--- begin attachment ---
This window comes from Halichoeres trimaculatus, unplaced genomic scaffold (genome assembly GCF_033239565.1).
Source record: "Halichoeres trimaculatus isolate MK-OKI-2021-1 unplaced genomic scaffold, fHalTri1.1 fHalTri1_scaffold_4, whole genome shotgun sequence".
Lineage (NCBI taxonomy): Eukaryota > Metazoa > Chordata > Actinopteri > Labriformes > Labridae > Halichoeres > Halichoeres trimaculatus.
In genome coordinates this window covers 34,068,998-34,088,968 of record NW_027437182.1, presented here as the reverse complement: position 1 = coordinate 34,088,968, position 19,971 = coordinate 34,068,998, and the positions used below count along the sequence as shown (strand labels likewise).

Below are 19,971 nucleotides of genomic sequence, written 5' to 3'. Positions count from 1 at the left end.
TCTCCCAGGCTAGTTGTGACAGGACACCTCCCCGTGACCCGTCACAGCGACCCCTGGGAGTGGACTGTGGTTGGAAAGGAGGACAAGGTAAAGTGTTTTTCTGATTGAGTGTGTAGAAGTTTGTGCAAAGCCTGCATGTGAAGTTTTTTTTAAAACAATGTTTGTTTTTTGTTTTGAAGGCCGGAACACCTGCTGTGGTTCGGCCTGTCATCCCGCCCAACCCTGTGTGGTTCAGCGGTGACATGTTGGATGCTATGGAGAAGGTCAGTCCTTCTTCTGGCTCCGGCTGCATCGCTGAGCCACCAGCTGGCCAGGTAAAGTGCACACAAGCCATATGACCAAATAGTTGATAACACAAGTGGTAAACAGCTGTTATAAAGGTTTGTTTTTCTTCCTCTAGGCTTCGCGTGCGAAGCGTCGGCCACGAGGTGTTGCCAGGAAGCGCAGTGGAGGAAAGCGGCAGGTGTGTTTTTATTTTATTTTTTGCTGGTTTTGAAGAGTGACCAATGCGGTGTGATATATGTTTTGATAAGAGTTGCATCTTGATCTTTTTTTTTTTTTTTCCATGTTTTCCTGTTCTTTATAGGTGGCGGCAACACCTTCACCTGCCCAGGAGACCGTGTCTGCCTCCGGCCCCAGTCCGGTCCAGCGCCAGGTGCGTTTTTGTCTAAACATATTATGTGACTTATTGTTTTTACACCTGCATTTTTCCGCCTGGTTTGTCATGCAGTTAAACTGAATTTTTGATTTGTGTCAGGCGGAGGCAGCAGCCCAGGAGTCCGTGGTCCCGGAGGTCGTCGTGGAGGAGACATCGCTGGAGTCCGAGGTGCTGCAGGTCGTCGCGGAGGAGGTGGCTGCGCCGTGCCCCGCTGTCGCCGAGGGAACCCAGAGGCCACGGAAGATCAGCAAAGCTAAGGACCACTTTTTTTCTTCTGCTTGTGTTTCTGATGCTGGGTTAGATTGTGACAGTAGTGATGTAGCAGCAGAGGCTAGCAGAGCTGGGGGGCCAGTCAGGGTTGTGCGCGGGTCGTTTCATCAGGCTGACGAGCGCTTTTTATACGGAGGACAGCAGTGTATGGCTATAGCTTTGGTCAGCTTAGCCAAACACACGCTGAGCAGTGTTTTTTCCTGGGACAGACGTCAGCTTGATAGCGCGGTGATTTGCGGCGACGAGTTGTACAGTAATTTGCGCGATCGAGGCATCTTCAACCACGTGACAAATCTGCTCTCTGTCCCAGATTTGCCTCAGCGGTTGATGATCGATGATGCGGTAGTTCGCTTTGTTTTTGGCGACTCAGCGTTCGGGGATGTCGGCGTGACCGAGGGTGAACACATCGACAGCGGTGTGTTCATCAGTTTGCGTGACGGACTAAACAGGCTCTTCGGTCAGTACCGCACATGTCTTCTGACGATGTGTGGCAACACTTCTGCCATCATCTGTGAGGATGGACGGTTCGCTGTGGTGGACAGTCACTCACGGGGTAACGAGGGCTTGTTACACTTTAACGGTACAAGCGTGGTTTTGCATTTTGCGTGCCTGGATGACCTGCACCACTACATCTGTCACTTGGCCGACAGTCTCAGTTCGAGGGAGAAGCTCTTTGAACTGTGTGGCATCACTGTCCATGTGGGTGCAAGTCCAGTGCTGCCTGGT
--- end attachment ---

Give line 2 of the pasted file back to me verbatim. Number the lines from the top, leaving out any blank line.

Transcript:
Source record: "Halichoeres trimaculatus isolate MK-OKI-2021-1 unplaced genomic scaffold, fHalTri1.1 fHalTri1_scaffold_4, whole genome shotgun sequence".